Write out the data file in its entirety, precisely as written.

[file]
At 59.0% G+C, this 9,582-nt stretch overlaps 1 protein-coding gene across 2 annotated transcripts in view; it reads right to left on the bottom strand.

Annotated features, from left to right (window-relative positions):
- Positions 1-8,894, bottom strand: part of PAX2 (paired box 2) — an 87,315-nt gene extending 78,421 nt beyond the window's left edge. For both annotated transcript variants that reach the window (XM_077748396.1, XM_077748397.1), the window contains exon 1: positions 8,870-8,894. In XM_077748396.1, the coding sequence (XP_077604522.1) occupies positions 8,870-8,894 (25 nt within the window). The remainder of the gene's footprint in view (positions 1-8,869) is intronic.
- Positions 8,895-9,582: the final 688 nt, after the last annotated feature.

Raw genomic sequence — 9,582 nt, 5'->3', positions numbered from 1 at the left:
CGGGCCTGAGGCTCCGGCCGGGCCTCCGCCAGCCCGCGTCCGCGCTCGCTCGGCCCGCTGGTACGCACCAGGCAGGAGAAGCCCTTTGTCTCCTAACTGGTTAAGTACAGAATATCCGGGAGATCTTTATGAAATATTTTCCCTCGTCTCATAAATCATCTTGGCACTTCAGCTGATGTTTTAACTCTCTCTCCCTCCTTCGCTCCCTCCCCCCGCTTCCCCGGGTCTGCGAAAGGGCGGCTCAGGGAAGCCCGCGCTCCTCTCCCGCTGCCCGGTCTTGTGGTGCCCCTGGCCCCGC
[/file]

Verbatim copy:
At 59.0% G+C, this 9,582-nt stretch overlaps 1 protein-coding gene across 2 annotated transcripts in view; it reads right to left on the bottom strand.

Annotated features, from left to right (window-relative positions):
- Positions 1-8,894, bottom strand: part of PAX2 (paired box 2) — an 87,315-nt gene extending 78,421 nt beyond the window's left edge. For both annotated transcript variants that reach the window (XM_077748396.1, XM_077748397.1), the window contains exon 1: positions 8,870-8,894. In XM_077748396.1, the coding sequence (XP_077604522.1) occupies positions 8,870-8,894 (25 nt within the window). The remainder of the gene's footprint in view (positions 1-8,869) is intronic.
- Positions 8,895-9,582: the final 688 nt, after the last annotated feature.

Raw genomic sequence — 9,582 nt, 5'->3', positions numbered from 1 at the left:
CGGGCCTGAGGCTCCGGCCGGGCCTCCGCCAGCCCGCGTCCGCGCTCGCTCGGCCCGCTGGTACGCACCAGGCAGGAGAAGCCCTTTGTCTCCTAACTGGTTAAGTACAGAATATCCGGGAGATCTTTATGAAATATTTTCCCTCGTCTCATAAATCATCTTGGCACTTCAGCTGATGTTTTAACTCTCTCTCCCTCCTTCGCTCCCTCCCCCCGCTTCCCCGGGTCTGCGAAAGGGCGGCTCAGGGAAGCCCGCGCTCCTCTCCCGCTGCCCGGTCTTGTGGTGCCCCTGGCCCCGC